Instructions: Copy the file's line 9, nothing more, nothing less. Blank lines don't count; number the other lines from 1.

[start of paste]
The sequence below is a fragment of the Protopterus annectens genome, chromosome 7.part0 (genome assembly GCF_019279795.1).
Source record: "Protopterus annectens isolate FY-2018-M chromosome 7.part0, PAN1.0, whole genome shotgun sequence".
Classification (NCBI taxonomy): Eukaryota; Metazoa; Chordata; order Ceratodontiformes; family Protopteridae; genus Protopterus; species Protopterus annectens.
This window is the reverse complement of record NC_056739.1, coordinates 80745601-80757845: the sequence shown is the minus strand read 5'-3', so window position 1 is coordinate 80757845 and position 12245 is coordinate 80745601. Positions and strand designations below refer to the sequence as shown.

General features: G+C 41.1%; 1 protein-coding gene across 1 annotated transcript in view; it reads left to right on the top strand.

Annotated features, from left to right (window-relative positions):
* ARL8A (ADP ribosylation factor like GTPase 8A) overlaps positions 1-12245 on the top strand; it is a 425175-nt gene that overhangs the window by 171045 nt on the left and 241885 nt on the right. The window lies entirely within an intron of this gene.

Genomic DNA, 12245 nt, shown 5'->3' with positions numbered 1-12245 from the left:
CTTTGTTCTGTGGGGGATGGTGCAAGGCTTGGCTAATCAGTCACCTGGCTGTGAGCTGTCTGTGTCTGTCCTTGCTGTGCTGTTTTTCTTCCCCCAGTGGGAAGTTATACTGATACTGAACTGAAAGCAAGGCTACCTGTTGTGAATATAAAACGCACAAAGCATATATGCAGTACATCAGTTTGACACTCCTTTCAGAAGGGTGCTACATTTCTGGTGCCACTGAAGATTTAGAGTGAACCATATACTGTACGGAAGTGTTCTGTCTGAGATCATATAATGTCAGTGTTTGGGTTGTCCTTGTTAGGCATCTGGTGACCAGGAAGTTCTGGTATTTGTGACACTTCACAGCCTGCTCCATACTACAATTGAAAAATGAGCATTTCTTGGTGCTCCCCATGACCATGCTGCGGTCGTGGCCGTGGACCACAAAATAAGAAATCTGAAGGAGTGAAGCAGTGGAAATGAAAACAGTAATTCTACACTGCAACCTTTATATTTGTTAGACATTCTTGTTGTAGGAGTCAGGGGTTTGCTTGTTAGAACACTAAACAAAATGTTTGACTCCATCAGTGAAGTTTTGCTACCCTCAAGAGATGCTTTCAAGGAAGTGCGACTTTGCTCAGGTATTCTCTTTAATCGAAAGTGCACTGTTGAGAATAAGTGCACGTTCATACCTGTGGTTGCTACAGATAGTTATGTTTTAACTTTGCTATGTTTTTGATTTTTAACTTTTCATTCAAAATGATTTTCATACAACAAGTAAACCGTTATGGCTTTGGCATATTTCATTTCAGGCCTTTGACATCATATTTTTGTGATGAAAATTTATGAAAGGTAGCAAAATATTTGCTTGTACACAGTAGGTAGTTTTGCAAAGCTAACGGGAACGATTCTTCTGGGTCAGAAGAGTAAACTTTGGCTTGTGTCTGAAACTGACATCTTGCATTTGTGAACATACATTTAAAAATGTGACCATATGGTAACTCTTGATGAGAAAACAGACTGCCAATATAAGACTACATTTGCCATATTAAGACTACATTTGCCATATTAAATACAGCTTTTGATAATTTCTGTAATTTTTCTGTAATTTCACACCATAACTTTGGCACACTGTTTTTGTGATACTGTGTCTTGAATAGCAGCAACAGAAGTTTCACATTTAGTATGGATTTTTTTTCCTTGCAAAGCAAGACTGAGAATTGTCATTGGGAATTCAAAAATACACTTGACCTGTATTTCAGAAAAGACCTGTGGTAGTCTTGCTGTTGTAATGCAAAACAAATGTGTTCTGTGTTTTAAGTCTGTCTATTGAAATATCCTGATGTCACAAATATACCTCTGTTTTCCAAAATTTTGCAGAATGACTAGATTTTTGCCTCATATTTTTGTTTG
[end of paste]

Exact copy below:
CTTTGTTCTGTGGGGGATGGTGCAAGGCTTGGCTAATCAGTCACCTGGCTGTGAGCTGTCTGTGTCTGTCCTTGCTGTGCTGTTTTTCTTCCCCCAGTGGGAAGTTATACTGATACTGAACTGAAAGCAAGGCTACCTGTTGTGAATATAAAACGCACAAAGCATATATGCAGTACATCAGTTTGACACTCCTTTCAGAAGGGTGCTACATTTCTGGTGCCACTGAAGATTTAGAGTGAACCATATACTGTACGGAAGTGTTCTGTCTGAGATCATATAATGTCAGTGTTTGGGTTGTCCTTGTTAGGCATCTGGTGACCAGGAAGTTCTGGTATTTGTGACACTTCACAGCCTGCTCCATACTACAATTGAAAAATGAGCATTTCTTGGTGCTCCCCATGACCATGCTGCGGTCGTGGCCGTGGACCACAAAATAAGAAATCTGAAGGAGTGAAGCAGTGGAAATGAAAACAGTAATTCTACACTGCAACCTTTATATTTGTTAGACATTCTTGTTGTAGGAGTCAGGGGTTTGCTTGTTAGAACACTAAACAAAATGTTTGACTCCATCAGTGAAGTTTTGCTACCCTCAAGAGATGCTTTCAAGGAAGTGCGACTTTGCTCAGGTATTCTCTTTAATCGAAAGTGCACTGTTGAGAATAAGTGCACGTTCATACCTGTGGTTGCTACAGATAGTTATGTTTTAACTTTGCTATGTTTTTGATTTTTAACTTTTCATTCAAAATGATTTTCATACAACAAGTAAACCGTTATGGCTTTGGCATATTTCATTTCAGGCCTTTGACATCATATTTTTGTGATGAAAATTTATGAAAGGTAGCAAAATATTTGCTTGTACACAGTAGGTAGTTTTGCAAAGCTAACGGGAACGATTCTTCTGGGTCAGAAGAGTAAACTTTGGCTTGTGTCTGAAACTGACATCTTGCATTTGTGAACATACATTTAAAAATGTGACCATATGGTAACTCTTGATGAGAAAACAGACTGCCAATATAAGACTACATTTGCCATATTAAGACTACATTTGCCATATTAAATACAGCTTTTGATAATTTCTGTAATTTTTCTGTAATTTCACACCATAACTTTGGCACACTGTTTTTGTGATACTGTGTCTTGAATAGCAGCAACAGAAGTTTCACATTTAGTATGGATTTTTTTTCCTTGCAAAGCAAGACTGAGAATTGTCATTGGGAATTCAAAAATACACTTGACCTGTATTTCAGAAAAGACCTGTGGTAGTCTTGCTGTTGTAATGCAAAACAAATGTGTTCTGTGTTTTAAGTCTGTCTATTGAAATATCCTGATGTCACAAATATACCTCTGTTTTCCAAAATTTTGCAGAATGACTAGATTTTTGCCTCATATTTTTGTTTG